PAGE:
Talley told his family he wanted to get into business after he got out, so they started sending him such publications as Jet Magazine, Entrepreneur and The Wall Street Journal. He read them in his cell at night.
He also made peace with the person he intended to shoot.
“I ended up running into him in prison and we started talking,” he said. “I expressed to him how sorry I was for shooting his mom, that it wasn’t my intention to hurt her. I acted foolishly and carelessly as a teenager, and it shouldn’t have happened.
“We talked and he said, ‘Man, I forgive you. I talked to my mom and she doesn’t have any bad feelings about you. She just wanted to know why.’”
Talley eventually had the opportunity to talk to her, apologizing in person.
“She told me, ‘I know it could easily have been (my son) shooting your mom. Both of you are traveling the same life. I want to see both of you get out and do something positive,’” he recalled.
Talley assured her that was his plan.
He was paroled after nine years and eight months of prison time. He built a new life, opening a booth at the East Ridge Flea Market and working the third shift at a Chattanooga manufacturer. He was still determined to pursue a college education.
“I knew it was going to take me somewhere, and I knew I had to make an impression on my kids,” he said. “They had the same genes as me, the same background, and I wanted to make sure they didn’t make the same mistakes I did. I knew they needed to see me not talking about doing something but actually doing it.”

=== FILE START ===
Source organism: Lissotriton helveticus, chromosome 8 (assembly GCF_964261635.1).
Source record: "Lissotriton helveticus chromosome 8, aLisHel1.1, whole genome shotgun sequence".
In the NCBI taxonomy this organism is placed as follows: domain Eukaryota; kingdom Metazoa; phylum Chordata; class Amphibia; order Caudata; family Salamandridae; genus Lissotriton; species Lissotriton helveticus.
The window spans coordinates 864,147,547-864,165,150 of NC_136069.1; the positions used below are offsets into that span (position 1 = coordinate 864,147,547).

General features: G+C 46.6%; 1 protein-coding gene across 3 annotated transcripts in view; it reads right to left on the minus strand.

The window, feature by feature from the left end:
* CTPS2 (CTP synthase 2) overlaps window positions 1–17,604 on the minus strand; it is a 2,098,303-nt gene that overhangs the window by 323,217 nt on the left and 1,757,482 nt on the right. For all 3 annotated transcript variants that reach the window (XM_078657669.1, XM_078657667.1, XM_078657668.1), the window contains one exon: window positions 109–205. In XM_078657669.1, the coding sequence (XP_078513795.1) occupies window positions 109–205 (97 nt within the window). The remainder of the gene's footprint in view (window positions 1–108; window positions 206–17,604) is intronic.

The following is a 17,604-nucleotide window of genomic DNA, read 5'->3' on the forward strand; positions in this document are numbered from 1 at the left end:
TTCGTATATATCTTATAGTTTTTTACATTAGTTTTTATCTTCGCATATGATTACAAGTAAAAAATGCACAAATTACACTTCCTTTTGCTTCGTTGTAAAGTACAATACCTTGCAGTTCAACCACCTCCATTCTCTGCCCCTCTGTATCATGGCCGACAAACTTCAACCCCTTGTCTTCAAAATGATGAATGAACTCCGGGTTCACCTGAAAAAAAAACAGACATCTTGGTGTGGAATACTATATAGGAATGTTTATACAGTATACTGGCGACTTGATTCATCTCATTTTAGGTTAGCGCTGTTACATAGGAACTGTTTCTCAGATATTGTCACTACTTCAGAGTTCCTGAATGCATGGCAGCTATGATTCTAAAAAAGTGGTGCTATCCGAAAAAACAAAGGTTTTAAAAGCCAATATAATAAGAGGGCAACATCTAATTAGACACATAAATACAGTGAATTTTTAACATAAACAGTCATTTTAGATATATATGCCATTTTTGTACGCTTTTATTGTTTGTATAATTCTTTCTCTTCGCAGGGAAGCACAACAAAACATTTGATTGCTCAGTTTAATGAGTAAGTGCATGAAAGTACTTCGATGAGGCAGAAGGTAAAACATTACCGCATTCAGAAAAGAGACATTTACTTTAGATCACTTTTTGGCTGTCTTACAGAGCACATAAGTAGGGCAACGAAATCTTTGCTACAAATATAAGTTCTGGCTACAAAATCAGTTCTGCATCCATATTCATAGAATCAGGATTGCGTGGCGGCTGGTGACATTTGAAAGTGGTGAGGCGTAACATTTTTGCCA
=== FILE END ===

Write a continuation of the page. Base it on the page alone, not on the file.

After receiving an associate’s degree from Chattanooga State Community College, the bachelor’s degree has been a long time in the making for Talley, taking a course or two at a time after starting his UTC educational experience in 2013.
He acknowledged it hasn’t been easy balancing multiple jobs, raising children and fitting in classes, and there have been a fair share of hiccups along the way. A couple of years ago, he was struggling financially and reached out to Gary W. Rollins College of Business Dean Robert Dooley for help.
“I wrote him a long letter. I told him about myself and what I had been through, and that I wanted to stay in school and finish my degree,” Talley said. “I knew the degree would help me get to the next level—whatever that next level would be.